- It’s been a difficult earnings season for companies as they haven’t been rewarded for beating near-term expectations. Investors are instead focused on future profits, which are expected to come under serious pressure.
- Goldman Sachs highlights the three forces clouding the outlook for future earnings, and recommends trades to help investors avoid the coming slowdown.
After a streak of strong quarterly earnings, the air is starting to come out of corporate profits.
It was inevitable, but that doesn’t make it any less painful for investors accustomed to continuously robust earnings growth. They’ve relied on it as the primary driver of stock gains throughout the nearly 10-year bull market, and old habits die hard.
Goldman Sachs is specifically focused on three forces it says are putting serious pressure on profit margins: (1) increased tariffs, (2) a tight labor market featuring low unemployment and accelerating wage growth, and (3) rising debt costs — which are largely due to Federal Reserve interest rate hikes.
Goldman has been paying close attention to corporate earnings calls, and those are the three headwinds that keep popping up.
As such, investors are no longer rewarding companies that beat near-term profit forecasts. They’re instead more worried about what the future holds, and how the inevitable worsening of those three factors will play out in the market.
The chart below shows the recent worsening of corporate margins pressures as the labor market has tightened. As costs have risen, firms have largely been unable to offset that with price hikes — at least up to this point.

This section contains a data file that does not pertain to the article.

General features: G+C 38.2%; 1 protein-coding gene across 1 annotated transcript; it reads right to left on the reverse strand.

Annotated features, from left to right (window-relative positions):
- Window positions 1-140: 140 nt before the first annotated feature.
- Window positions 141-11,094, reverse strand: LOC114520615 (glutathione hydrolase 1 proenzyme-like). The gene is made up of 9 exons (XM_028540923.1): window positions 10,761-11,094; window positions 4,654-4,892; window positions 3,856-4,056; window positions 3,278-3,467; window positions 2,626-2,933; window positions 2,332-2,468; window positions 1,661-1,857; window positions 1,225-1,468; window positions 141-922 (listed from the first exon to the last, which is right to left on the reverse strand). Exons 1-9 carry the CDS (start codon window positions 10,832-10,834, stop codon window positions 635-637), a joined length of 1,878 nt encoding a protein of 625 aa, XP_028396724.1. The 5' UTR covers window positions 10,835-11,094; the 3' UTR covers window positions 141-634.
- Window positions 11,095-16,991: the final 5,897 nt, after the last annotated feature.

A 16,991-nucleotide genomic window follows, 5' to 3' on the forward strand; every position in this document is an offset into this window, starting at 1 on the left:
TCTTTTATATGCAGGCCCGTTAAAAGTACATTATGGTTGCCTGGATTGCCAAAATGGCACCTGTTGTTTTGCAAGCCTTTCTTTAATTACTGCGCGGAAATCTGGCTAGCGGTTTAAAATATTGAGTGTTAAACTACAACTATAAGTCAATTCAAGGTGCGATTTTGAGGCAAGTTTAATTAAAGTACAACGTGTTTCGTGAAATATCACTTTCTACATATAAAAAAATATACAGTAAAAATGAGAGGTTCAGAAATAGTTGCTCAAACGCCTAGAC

Those type of conditions are a recipe for disaster for traders — especially those who have relied so heavily on earnings growth for the majority of the bull market.
But Goldman says it doesn’t have to be such a solemn time for investors. They just have to recognize that the investing landscape has changed, and adjust their approach accordingly.
In this case, that means identifying and loading up on shares of companies who are less exposed to margin pressures. Goldman highlights two subsets in particular: (1) firms with strong balance sheets (as in, those not saddled by exorbitant debt) and (2) companies with strong price power.
Both areas outperformed during Red October, or the turbulent period for stocks that saw major US indexes slip into correction territory. Since much of the market’s trepidation stemmed from a cloudy labor market outlook, the relative resilience of these types of companies was an encouraging sign.
„Tariffs, wage inflation, and rising interest rates pose three key risks to all-time high S&P 500 profit margins,“ David Kostin, Goldman’s chief US equity strategist, wrote in a client note. „We recommend investors continue to focus on firms with demonstrated ability to maintain high margins.“
Source: Business insider